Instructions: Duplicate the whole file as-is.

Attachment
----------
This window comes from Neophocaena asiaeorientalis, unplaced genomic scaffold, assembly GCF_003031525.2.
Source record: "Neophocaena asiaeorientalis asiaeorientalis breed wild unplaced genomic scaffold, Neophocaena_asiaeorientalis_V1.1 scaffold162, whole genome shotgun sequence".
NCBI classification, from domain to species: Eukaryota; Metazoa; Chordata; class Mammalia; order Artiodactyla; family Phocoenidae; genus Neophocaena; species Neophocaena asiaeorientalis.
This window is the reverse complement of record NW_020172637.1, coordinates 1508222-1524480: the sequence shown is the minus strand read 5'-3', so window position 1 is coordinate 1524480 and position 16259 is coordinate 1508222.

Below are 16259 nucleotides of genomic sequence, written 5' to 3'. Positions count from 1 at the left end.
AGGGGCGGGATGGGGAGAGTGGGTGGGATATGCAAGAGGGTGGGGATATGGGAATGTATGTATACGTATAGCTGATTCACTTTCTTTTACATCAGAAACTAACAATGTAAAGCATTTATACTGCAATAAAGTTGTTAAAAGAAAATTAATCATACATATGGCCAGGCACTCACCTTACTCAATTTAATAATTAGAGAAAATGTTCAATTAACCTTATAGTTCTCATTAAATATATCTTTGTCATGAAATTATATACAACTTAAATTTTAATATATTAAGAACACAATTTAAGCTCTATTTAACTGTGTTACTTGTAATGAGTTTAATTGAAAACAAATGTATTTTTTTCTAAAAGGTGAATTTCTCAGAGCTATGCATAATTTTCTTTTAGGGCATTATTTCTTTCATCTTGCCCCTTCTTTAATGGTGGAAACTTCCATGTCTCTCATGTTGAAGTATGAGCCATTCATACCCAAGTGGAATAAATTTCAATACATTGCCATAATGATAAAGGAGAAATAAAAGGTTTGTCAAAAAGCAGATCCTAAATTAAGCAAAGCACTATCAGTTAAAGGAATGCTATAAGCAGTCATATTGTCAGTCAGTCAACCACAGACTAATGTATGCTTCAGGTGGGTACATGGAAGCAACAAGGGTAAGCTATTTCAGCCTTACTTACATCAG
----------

This window comes from Neophocaena asiaeorientalis, unplaced genomic scaffold, assembly GCF_003031525.2.
Source record: "Neophocaena asiaeorientalis asiaeorientalis breed wild unplaced genomic scaffold, Neophocaena_asiaeorientalis_V1.1 scaffold162, whole genome shotgun sequence".
NCBI classification, from domain to species: Eukaryota; Metazoa; Chordata; class Mammalia; order Artiodactyla; family Phocoenidae; genus Neophocaena; species Neophocaena asiaeorientalis.
This window is the reverse complement of record NW_020172637.1, coordinates 1508222-1524480: the sequence shown is the minus strand read 5'-3', so window position 1 is coordinate 1524480 and position 16259 is coordinate 1508222.

Below are 16259 nucleotides of genomic sequence, written 5' to 3'. Positions count from 1 at the left end.
AGGGGCGGGATGGGGAGAGTGGGTGGGATATGCAAGAGGGTGGGGATATGGGAATGTATGTATACGTATAGCTGATTCACTTTCTTTTACATCAGAAACTAACAATGTAAAGCATTTATACTGCAATAAAGTTGTTAAAAGAAAATTAATCATACATATGGCCAGGCACTCACCTTACTCAATTTAATAATTAGAGAAAATGTTCAATTAACCTTATAGTTCTCATTAAATATATCTTTGTCATGAAATTATATACAACTTAAATTTTAATATATTAAGAACACAATTTAAGCTCTATTTAACTGTGTTACTTGTAATGAGTTTAATTGAAAACAAATGTATTTTTTTCTAAAAGGTGAATTTCTCAGAGCTATGCATAATTTTCTTTTAGGGCATTATTTCTTTCATCTTGCCCCTTCTTTAATGGTGGAAACTTCCATGTCTCTCATGTTGAAGTATGAGCCATTCATACCCAAGTGGAATAAATTTCAATACATTGCCATAATGATAAAGGAGAAATAAAAGGTTTGTCAAAAAGCAGATCCTAAATTAAGCAAAGCACTATCAGTTAAAGGAATGCTATAAGCAGTCATATTGTCAGTCAGTCAACCACAGACTAATGTATGCTTCAGGTGGGTACATGGAAGCAACAAGGGTAAGCTATTTCAGCCTTACTTACATCAG